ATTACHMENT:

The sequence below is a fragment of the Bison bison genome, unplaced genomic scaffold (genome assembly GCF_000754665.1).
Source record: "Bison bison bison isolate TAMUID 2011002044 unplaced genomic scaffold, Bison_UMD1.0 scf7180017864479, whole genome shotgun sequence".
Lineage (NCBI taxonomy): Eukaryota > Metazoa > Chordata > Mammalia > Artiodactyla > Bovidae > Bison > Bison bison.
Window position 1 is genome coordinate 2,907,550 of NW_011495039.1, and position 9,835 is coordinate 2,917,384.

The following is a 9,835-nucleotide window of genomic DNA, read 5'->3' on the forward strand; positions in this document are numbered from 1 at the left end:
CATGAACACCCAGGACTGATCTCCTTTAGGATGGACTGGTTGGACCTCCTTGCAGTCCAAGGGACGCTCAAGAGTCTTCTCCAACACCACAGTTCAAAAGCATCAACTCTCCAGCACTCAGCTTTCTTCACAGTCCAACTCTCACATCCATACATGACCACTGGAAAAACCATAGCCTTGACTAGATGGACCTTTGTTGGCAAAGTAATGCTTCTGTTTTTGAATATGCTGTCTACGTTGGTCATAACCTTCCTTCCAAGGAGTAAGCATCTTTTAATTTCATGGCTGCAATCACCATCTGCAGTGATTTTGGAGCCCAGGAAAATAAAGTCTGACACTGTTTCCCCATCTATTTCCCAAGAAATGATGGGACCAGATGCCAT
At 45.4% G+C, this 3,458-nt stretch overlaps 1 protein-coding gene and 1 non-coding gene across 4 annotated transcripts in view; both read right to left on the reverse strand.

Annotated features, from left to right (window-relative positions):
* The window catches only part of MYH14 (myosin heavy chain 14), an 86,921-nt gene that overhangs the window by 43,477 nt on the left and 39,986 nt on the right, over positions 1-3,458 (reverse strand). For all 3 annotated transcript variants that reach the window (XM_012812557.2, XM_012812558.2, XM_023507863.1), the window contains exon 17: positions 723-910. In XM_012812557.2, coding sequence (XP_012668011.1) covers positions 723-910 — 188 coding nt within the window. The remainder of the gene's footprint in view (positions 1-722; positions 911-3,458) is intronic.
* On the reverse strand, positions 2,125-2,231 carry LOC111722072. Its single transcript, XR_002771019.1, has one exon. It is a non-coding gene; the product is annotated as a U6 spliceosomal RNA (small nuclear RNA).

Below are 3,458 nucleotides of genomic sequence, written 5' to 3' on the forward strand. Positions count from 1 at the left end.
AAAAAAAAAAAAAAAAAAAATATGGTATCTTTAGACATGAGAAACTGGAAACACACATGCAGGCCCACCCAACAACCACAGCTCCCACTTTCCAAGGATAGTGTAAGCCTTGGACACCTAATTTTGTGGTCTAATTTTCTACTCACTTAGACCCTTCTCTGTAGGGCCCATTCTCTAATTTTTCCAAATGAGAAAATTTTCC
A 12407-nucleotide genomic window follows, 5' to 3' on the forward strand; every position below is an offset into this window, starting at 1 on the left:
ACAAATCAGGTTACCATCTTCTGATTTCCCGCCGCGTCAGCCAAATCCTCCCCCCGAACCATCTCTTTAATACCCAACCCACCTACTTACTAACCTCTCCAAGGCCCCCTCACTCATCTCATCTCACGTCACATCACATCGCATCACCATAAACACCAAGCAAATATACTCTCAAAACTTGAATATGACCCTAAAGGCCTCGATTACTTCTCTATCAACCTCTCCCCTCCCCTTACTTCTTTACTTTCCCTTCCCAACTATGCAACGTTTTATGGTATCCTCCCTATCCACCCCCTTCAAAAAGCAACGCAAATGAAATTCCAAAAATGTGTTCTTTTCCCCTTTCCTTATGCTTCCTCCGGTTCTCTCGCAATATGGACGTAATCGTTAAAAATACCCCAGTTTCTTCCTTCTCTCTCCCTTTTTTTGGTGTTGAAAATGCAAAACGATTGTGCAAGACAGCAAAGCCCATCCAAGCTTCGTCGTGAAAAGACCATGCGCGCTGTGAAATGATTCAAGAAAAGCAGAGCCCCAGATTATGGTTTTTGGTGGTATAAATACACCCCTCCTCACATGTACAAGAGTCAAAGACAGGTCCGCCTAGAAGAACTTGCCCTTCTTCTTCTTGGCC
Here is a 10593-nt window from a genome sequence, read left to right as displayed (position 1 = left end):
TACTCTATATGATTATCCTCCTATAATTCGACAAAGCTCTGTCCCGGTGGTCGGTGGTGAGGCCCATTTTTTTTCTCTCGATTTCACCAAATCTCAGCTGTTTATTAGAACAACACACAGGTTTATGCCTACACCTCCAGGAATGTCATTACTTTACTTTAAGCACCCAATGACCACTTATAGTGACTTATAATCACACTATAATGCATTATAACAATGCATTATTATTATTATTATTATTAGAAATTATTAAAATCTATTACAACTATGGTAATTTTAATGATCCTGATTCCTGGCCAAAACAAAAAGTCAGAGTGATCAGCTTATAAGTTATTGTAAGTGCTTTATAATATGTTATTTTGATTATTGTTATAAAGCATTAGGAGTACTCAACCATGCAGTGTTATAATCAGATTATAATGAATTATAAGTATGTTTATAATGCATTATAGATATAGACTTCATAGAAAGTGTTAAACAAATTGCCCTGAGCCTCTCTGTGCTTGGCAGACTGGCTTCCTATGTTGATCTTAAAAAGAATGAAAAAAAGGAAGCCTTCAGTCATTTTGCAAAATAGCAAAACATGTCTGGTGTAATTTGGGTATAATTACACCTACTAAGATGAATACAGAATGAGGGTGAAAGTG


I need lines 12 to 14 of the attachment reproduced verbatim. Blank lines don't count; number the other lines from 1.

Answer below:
AAAAAAAAAAAAAAAAAAAATATGGTATCTTTAGACATGAGAAACTGGAAACACACATGCAGGCCCACCCAACAACCACAGCTCCCACTTTCCAAGGATAGTGTAAGCCTTGGACACCTAATTTTGTGGTCTAATTTTCTACTCACTTAGACCCTTCTCTGTAGGGCCCATTCTCTAATTTTTCCAAATGAGAAAATTTTCC
A 12407-nucleotide genomic window follows, 5' to 3' on the forward strand; every position below is an offset into this window, starting at 1 on the left:
ACAAATCAGGTTACCATCTTCTGATTTCCCGCCGCGTCAGCCAAATCCTCCCCCCGAACCATCTCTTTAATACCCAACCCACCTACTTACTAACCTCTCCAAGGCCCCCTCACTCATCTCATCTCACGTCACATCACATCGCATCACCATAAACACCAAGCAAATATACTCTCAAAACTTGAATATGACCCTAAAGGCCTCGATTACTTCTCTATCAACCTCTCCCCTCCCCTTACTTCTTTACTTTCCCTTCCCAACTATGCAACGTTTTATGGTATCCTCCCTATCCACCCCCTTCAAAAAGCAACGCAAATGAAATTCCAAAAATGTGTTCTTTTCCCCTTTCCTTATGCTTCCTCCGGTTCTCTCGCAATATGGACGTAATCGTTAAAAATACCCCAGTTTCTTCCTTCTCTCTCCCTTTTTTTGGTGTTGAAAATGCAAAACGATTGTGCAAGACAGCAAAGCCCATCCAAGCTTCGTCGTGAAAAGACCATGCGCGCTGTGAAATGATTCAAGAAAAGCAGAGCCCCAGATTATGGTTTTTGGTGGTATAAATACACCCCTCCTCACATGTACAAGAGTCAAAGACAGGTCCGCCTAGAAGAACTTGCCCTTCTTCTTCTTGGCC